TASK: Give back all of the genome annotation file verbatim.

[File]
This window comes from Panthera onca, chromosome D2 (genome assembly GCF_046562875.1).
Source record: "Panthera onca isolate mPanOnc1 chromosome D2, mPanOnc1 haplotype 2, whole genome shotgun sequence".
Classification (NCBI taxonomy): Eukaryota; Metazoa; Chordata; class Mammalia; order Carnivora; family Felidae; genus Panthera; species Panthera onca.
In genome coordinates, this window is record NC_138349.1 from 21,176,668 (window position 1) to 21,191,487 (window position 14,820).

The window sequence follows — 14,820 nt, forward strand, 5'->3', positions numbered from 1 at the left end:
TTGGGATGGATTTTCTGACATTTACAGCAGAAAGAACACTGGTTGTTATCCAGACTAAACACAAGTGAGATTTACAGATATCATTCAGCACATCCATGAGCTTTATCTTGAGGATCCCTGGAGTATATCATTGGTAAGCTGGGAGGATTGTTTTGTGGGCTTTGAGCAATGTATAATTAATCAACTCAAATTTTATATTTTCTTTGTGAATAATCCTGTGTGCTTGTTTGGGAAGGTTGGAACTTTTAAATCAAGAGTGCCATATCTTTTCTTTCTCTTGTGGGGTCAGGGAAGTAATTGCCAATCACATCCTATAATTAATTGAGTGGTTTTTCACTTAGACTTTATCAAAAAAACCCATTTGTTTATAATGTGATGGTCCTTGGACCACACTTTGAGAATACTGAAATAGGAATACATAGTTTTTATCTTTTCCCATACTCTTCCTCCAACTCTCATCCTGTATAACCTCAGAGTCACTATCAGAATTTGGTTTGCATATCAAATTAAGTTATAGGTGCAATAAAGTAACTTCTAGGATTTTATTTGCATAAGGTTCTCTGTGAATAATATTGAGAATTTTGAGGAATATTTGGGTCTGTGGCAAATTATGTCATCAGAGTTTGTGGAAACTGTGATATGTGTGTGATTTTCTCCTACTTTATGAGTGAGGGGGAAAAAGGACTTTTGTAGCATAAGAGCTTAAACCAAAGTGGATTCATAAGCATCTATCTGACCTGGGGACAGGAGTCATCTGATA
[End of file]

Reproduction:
This window comes from Panthera onca, chromosome D2 (genome assembly GCF_046562875.1).
Source record: "Panthera onca isolate mPanOnc1 chromosome D2, mPanOnc1 haplotype 2, whole genome shotgun sequence".
Classification (NCBI taxonomy): Eukaryota; Metazoa; Chordata; class Mammalia; order Carnivora; family Felidae; genus Panthera; species Panthera onca.
In genome coordinates, this window is record NC_138349.1 from 21,176,668 (window position 1) to 21,191,487 (window position 14,820).

The window sequence follows — 14,820 nt, forward strand, 5'->3', positions numbered from 1 at the left end:
TTGGGATGGATTTTCTGACATTTACAGCAGAAAGAACACTGGTTGTTATCCAGACTAAACACAAGTGAGATTTACAGATATCATTCAGCACATCCATGAGCTTTATCTTGAGGATCCCTGGAGTATATCATTGGTAAGCTGGGAGGATTGTTTTGTGGGCTTTGAGCAATGTATAATTAATCAACTCAAATTTTATATTTTCTTTGTGAATAATCCTGTGTGCTTGTTTGGGAAGGTTGGAACTTTTAAATCAAGAGTGCCATATCTTTTCTTTCTCTTGTGGGGTCAGGGAAGTAATTGCCAATCACATCCTATAATTAATTGAGTGGTTTTTCACTTAGACTTTATCAAAAAAACCCATTTGTTTATAATGTGATGGTCCTTGGACCACACTTTGAGAATACTGAAATAGGAATACATAGTTTTTATCTTTTCCCATACTCTTCCTCCAACTCTCATCCTGTATAACCTCAGAGTCACTATCAGAATTTGGTTTGCATATCAAATTAAGTTATAGGTGCAATAAAGTAACTTCTAGGATTTTATTTGCATAAGGTTCTCTGTGAATAATATTGAGAATTTTGAGGAATATTTGGGTCTGTGGCAAATTATGTCATCAGAGTTTGTGGAAACTGTGATATGTGTGTGATTTTCTCCTACTTTATGAGTGAGGGGGAAAAAGGACTTTTGTAGCATAAGAGCTTAAACCAAAGTGGATTCATAAGCATCTATCTGACCTGGGGACAGGAGTCATCTGATA